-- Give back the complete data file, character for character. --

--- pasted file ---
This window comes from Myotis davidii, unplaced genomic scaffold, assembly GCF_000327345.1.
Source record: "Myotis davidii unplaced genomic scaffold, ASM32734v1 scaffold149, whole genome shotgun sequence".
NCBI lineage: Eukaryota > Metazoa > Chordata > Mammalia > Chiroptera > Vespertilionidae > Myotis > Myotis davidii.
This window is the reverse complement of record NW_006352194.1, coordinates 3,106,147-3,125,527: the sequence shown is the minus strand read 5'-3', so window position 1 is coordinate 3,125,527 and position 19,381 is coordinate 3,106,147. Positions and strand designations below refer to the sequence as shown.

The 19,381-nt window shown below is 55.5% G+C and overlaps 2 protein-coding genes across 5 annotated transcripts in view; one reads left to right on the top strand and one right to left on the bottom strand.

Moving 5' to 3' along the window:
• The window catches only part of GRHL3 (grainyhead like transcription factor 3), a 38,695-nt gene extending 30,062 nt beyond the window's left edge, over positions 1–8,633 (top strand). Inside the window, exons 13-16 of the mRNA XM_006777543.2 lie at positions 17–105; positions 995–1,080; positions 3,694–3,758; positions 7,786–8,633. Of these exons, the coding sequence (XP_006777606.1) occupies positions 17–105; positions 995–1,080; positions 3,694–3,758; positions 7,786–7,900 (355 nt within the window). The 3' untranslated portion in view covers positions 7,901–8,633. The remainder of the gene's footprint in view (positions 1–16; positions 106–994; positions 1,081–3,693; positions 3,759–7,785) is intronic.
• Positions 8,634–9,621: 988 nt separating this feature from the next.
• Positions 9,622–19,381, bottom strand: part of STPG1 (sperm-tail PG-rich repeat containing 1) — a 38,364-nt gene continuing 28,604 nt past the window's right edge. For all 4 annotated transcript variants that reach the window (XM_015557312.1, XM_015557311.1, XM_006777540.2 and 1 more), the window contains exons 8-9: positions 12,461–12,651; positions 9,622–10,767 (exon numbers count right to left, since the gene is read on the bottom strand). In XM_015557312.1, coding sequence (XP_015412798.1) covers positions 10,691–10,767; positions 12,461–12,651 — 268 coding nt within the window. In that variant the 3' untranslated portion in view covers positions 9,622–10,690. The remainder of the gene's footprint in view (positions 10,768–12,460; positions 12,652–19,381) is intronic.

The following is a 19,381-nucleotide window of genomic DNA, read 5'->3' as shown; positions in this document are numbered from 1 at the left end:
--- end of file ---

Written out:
This window comes from Myotis davidii, unplaced genomic scaffold, assembly GCF_000327345.1.
Source record: "Myotis davidii unplaced genomic scaffold, ASM32734v1 scaffold149, whole genome shotgun sequence".
NCBI lineage: Eukaryota > Metazoa > Chordata > Mammalia > Chiroptera > Vespertilionidae > Myotis > Myotis davidii.
This window is the reverse complement of record NW_006352194.1, coordinates 3,106,147-3,125,527: the sequence shown is the minus strand read 5'-3', so window position 1 is coordinate 3,125,527 and position 19,381 is coordinate 3,106,147. Positions and strand designations below refer to the sequence as shown.

The 19,381-nt window shown below is 55.5% G+C and overlaps 2 protein-coding genes across 5 annotated transcripts in view; one reads left to right on the top strand and one right to left on the bottom strand.

Moving 5' to 3' along the window:
• The window catches only part of GRHL3 (grainyhead like transcription factor 3), a 38,695-nt gene extending 30,062 nt beyond the window's left edge, over positions 1–8,633 (top strand). Inside the window, exons 13-16 of the mRNA XM_006777543.2 lie at positions 17–105; positions 995–1,080; positions 3,694–3,758; positions 7,786–8,633. Of these exons, the coding sequence (XP_006777606.1) occupies positions 17–105; positions 995–1,080; positions 3,694–3,758; positions 7,786–7,900 (355 nt within the window). The 3' untranslated portion in view covers positions 7,901–8,633. The remainder of the gene's footprint in view (positions 1–16; positions 106–994; positions 1,081–3,693; positions 3,759–7,785) is intronic.
• Positions 8,634–9,621: 988 nt separating this feature from the next.
• Positions 9,622–19,381, bottom strand: part of STPG1 (sperm-tail PG-rich repeat containing 1) — a 38,364-nt gene continuing 28,604 nt past the window's right edge. For all 4 annotated transcript variants that reach the window (XM_015557312.1, XM_015557311.1, XM_006777540.2 and 1 more), the window contains exons 8-9: positions 12,461–12,651; positions 9,622–10,767 (exon numbers count right to left, since the gene is read on the bottom strand). In XM_015557312.1, coding sequence (XP_015412798.1) covers positions 10,691–10,767; positions 12,461–12,651 — 268 coding nt within the window. In that variant the 3' untranslated portion in view covers positions 9,622–10,690. The remainder of the gene's footprint in view (positions 10,768–12,460; positions 12,652–19,381) is intronic.

The following is a 19,381-nucleotide window of genomic DNA, read 5'->3' as shown; positions in this document are numbered from 1 at the left end: